3 pp. (P. 2034.)
Richard George to Thomas Hesketh.
1603, June 27. In conformity with the instructions contained in Hesketh's letter of May 19, he summoned William Hanikcorn and Anthony Webb alias Woolworth, the King's ward, with a view to arranging a composition for Webb's marriage. During the discussion that followed, he found that the total value of the land was less than £4 a year, out of which the King's rent of 23/4 was to be deducted. In the light of this estimate the marriage could not have been worth more than the £30 composition which he would have offered to Hanikcorn. But the latter and Webb were not able to reach an agreement, and he therefore informs Hesketh of what he has done in the matter, leaving it to him to bring it to a satisfactory conclusion.—Cicester, this xxviith of June, 1603.
Holograph. Endorsed: "Oct. 1603. Mr George his certificat." ¾ p. (P. 2391.)
John Arundel to the Privy Council.
[1603, ? June]. He fears that the congregating of so many Londoners at Highgate, where he has been confined for recusancy, may endanger his family and himself. He has found accommodation there in too small a house, and can neither procure a more convenient house nearer to London nor friends who would be willing to receive him and his dependents into their homes. He therefore requests permission to move to his own house at Chideock in Dorsetshire, and is prepared to comply with any conditions imposed on him by the Council.—Undated.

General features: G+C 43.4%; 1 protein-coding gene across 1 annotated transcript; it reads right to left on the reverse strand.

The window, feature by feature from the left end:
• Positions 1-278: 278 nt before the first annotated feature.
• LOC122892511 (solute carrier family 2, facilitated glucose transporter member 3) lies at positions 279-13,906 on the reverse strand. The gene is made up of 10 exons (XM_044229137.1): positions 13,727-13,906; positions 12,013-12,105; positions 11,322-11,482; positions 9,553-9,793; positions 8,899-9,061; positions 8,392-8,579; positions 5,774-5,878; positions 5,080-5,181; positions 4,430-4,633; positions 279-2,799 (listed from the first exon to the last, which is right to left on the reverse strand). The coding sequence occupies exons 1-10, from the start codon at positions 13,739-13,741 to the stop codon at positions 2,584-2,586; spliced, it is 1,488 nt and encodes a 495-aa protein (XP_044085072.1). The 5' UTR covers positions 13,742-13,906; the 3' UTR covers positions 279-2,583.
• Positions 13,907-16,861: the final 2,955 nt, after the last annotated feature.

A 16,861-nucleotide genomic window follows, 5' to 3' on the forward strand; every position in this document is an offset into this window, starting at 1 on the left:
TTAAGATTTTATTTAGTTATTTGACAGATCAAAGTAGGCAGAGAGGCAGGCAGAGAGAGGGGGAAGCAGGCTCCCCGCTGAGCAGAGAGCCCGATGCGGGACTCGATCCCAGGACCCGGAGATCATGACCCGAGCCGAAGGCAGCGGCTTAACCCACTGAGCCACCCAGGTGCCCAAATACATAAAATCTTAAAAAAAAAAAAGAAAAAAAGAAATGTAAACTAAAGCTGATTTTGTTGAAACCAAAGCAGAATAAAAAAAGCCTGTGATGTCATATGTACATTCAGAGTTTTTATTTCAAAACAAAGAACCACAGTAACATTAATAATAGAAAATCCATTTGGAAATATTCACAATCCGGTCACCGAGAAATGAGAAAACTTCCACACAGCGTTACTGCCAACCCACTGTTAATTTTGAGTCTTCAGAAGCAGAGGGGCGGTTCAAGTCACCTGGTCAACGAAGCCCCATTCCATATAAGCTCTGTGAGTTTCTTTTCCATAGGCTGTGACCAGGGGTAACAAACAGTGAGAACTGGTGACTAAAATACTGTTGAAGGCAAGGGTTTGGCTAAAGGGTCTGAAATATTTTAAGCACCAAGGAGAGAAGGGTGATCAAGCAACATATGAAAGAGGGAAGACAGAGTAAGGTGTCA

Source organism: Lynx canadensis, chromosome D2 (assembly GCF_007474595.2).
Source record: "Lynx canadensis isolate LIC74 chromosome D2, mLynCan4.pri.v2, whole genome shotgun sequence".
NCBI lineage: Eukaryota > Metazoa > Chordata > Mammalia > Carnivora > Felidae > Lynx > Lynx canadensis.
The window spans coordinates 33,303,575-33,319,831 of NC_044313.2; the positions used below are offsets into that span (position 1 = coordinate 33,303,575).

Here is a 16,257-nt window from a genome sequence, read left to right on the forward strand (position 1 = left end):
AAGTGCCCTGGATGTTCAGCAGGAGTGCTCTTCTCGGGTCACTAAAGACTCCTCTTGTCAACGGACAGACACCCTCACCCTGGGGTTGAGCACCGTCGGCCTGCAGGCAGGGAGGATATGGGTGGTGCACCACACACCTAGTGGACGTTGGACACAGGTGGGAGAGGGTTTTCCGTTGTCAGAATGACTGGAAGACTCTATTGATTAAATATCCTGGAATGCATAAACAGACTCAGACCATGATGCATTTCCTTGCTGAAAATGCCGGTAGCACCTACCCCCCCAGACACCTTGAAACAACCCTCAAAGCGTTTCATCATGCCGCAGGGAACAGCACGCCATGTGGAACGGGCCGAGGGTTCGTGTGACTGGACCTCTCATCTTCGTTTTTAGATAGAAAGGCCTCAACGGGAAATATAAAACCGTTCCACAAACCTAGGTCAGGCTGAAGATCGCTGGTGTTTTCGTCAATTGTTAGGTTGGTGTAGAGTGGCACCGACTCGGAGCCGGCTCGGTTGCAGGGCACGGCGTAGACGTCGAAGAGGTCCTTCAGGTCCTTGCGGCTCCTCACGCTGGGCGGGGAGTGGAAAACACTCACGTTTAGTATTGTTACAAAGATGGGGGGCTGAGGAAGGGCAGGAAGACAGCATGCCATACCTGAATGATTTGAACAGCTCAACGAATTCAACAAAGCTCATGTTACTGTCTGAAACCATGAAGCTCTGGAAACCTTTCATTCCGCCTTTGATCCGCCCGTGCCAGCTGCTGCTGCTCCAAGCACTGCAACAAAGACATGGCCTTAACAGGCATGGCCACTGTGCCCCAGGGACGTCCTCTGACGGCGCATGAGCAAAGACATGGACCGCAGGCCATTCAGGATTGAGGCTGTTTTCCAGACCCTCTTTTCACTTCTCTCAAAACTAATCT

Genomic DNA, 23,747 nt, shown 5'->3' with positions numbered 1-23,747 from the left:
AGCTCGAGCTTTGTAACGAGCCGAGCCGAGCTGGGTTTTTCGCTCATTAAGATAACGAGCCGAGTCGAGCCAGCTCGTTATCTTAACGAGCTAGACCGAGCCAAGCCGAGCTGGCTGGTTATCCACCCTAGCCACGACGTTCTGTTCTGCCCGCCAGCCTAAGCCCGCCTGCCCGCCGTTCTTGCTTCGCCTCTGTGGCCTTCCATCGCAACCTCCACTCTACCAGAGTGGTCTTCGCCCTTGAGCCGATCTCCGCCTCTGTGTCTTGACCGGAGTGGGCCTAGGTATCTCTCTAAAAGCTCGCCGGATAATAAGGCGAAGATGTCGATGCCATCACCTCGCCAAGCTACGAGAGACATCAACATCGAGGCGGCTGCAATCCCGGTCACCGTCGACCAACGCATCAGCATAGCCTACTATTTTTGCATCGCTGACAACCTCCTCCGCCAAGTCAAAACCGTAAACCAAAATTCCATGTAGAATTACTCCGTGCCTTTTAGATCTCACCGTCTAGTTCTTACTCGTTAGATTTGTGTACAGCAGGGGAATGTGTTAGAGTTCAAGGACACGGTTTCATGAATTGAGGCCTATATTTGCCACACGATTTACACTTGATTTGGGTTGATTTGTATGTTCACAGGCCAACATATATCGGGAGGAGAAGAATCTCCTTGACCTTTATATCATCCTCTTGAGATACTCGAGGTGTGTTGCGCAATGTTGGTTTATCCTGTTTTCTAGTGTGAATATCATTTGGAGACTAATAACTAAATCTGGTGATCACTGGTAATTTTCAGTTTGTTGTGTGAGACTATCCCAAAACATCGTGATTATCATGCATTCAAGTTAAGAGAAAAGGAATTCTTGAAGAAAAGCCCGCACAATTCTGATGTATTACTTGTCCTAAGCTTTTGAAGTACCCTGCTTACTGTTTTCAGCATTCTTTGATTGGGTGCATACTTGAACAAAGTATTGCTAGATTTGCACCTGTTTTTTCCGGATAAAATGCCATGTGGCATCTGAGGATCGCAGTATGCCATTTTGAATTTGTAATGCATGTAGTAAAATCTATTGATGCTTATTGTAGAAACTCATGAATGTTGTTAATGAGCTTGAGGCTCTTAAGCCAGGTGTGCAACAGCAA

½ p. (P. 785.)
[See H.M.C. Salisbury MSS, Vol. XV, pp. 124, 178–9.]
The Countess of Warwick and Sir William Russell to —.
[June, 1603]. They request that the case of the Countess of Cumberland be brought to the attention of the King. Differences of opinion have long alienated her from her husband, and attempts to reconcile them have failed. As far back as 1601 the matter was entrusted to Sir Drue Drury, Sir John Peyton and Mr Beale, who induced the Earl of Cumberland to agree to certain financial arrangements for the maintenance of his wife, daughter and household. However he did not observe them, and the matter was then taken up by Lord Cecil, who persuaded the Earl to conclude a similar agreement whereby he granted allowances to his family and discharged their debts. Again he did not honour this undertaking, despite appeals and requests from Lord Cecil and the Countess of Cumberland who "can have no answer nor gett any thinge to furnishe her selfe as is fitt to attend on her Matie nowe comeinge (fn. 7) or for other solempnyties of the tyme present". Since all other means have proved ineffectual, there is no alternative but to solicit the King's intervention.—Undated.